Last month, PlasticsToday reported on the winner of the $525,000 Nokia Sensing XCHALLENGE Grand Prize: a portable in vitro diagnostic device that can run hundreds of clinical lab tests on a single drop of blood developed by DNA Medicine Institute (Cambridge, MA). The panel of jurors also presented $120,000 Distinguished Award prizes to five runners-up with (almost) equally innovative technologies. One of them was Switzerland-based Biovotion (Zürich), which was recognized for its clinical-grade physiological multisensor platform, remarkably simple user interface, and application versatility. CEO Andreas Caduff shared some thoughts on wearable health technology with PlasticsToday.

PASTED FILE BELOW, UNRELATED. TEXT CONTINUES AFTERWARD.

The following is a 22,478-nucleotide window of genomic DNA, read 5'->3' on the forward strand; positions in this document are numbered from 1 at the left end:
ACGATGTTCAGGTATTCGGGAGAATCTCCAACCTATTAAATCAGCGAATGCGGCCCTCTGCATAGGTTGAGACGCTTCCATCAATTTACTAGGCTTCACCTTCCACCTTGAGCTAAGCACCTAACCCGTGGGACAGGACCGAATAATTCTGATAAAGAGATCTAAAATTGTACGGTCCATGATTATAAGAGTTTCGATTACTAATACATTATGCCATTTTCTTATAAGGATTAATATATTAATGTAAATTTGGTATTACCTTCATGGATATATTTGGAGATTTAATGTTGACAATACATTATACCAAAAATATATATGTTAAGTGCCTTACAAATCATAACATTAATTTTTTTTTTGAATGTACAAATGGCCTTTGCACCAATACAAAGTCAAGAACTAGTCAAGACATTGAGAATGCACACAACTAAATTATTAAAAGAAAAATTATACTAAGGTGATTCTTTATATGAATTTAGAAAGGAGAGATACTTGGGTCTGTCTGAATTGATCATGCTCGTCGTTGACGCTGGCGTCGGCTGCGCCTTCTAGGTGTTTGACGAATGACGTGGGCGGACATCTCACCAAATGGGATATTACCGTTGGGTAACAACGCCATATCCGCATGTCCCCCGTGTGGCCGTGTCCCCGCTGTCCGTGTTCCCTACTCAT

Described as a "hospital on the arm," Biovotion's vital signs monitoring system pairs a comfortable, user-friendly wearable device with cloud-based services and applications. Its sensing technology provides continuous, noninvasive monitoring of patients with chronic conditions and can be the foundation for next-generation homecare products. Key attributes include ease of use—there are no buttons to push or calibration procedures to perform—and, equally important, user comfort. As a recent report from PwC noted, 33% of surveyed consumers who purchased a wearable device more than one year ago say they no longer use it or use it infrequently. The reasons so many consumers abandon these products typically involve comfort and ease of use, two issues that have Biovotion's undivided attention.